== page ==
Nation-wide school closures due to COVID-19 have had an unprecedented negative impact on children and young people’s cognitive, social and emotional development. While children are out of school, many of them can listen to USAID’s daily radio programming called Tisqaad, ‘courtesy,’ and Bidmaamiye, 'enlightenment,' in the Somali language. The diverse programming includes short skits, dramas, and stories for children and families that focus on the importance of education, gender equality, problem solving skills, stress management and good behavioral practices that help prevent and stop the spread of the virus.  USAID is also working with Somalia’s Ministry of Education, Culture, and Higher Education to develop distance learning policies and approaches that can be used in non-formal education and will include COVID-19 safety and mental health messaging via radio, social media, print and interactive materials, where possible. 


Our work to equip government institutions to respond to crises such as COVID-19 contributes to broader efforts that focus on strengthening democratic institutions, promoting civic participation, contributing to credible and inclusive elections, and supporting political parties to become more competitive and representative. In addition to observing appropriate prevention behaviors throughout their interactions, government officials are increasing their use of virtual platforms for training and meetings.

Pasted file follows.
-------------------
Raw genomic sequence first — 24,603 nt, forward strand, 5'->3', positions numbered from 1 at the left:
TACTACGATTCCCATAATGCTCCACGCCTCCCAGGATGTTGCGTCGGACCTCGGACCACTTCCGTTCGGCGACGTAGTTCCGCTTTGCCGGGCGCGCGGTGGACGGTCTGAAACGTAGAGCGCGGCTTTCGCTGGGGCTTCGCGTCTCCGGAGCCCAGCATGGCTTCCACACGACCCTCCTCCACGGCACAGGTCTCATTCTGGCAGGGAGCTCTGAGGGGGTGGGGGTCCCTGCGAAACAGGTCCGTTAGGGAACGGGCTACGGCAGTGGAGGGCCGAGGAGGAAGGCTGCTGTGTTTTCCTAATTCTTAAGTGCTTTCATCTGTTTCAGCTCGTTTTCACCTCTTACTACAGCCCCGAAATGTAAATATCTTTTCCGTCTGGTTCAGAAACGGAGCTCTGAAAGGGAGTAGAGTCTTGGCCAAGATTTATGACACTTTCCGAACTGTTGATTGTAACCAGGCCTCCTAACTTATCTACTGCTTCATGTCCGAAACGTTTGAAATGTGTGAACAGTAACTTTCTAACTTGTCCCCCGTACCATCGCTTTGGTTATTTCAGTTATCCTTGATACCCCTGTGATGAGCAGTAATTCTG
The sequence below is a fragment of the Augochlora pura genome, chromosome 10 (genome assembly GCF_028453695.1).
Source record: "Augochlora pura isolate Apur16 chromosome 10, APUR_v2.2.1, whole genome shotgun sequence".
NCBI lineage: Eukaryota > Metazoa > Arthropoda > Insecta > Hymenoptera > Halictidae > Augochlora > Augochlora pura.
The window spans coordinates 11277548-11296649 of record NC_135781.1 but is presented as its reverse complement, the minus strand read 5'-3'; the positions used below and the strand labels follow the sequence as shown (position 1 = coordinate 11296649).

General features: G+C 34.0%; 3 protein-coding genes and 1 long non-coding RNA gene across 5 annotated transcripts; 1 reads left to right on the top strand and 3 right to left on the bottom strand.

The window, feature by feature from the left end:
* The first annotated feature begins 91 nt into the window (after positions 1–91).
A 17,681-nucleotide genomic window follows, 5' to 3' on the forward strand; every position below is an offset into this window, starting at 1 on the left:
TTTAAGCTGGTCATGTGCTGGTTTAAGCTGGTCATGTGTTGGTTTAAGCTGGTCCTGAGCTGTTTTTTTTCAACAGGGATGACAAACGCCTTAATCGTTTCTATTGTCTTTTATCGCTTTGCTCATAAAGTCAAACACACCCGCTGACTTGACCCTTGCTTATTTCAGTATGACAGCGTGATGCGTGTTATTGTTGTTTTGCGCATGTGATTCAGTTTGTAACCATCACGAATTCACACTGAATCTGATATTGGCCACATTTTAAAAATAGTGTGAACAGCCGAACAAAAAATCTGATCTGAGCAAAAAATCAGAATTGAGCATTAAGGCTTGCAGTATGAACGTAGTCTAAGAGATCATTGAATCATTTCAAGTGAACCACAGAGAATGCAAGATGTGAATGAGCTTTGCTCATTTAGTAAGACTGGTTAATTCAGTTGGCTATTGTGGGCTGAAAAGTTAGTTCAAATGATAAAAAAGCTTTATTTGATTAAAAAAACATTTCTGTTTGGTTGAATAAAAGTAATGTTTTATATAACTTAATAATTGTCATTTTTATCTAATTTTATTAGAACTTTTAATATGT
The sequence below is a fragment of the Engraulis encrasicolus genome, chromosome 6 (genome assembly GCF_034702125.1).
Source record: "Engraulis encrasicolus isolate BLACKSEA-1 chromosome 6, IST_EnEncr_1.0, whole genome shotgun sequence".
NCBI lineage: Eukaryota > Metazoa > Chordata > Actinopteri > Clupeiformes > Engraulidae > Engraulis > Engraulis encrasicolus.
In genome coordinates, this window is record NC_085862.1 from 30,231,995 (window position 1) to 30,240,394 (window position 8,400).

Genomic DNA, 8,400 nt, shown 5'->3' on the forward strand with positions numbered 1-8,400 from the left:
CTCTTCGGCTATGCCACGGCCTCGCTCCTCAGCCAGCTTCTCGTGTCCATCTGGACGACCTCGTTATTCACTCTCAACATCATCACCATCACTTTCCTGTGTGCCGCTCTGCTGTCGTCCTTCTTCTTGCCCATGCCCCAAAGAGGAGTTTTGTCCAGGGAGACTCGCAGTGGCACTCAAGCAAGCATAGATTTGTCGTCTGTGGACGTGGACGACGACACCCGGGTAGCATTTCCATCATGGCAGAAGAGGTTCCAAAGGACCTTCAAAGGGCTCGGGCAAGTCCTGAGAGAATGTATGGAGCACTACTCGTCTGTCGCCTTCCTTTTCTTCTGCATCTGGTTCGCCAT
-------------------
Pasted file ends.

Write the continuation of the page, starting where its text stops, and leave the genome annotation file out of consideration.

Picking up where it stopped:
To continue to expand access to justice for Somalia’s most vulnerable populations, USAID has developed a variety of online learning content for Somali lawyers, paralegals, and management personnel, teaching them how to use existing legal frameworks to empower individuals. Tailored webinars have equipped legal aid workers and paralegals with skills and approaches they can use to promptly investigate and address complaints of conduct that may violate professional ethics.

USAID is making civic education available through radio call-in clinics and “hotlines.” The latest program focused on the justice challenges faced by women and internally displaced persons. Messaging on individual rights and access to justice is also being promoted through targeted social media campaigns and local television shows. These activities play a critical role in helping advance aggrieved Somalis understand how to interact with justice institutions and authorities.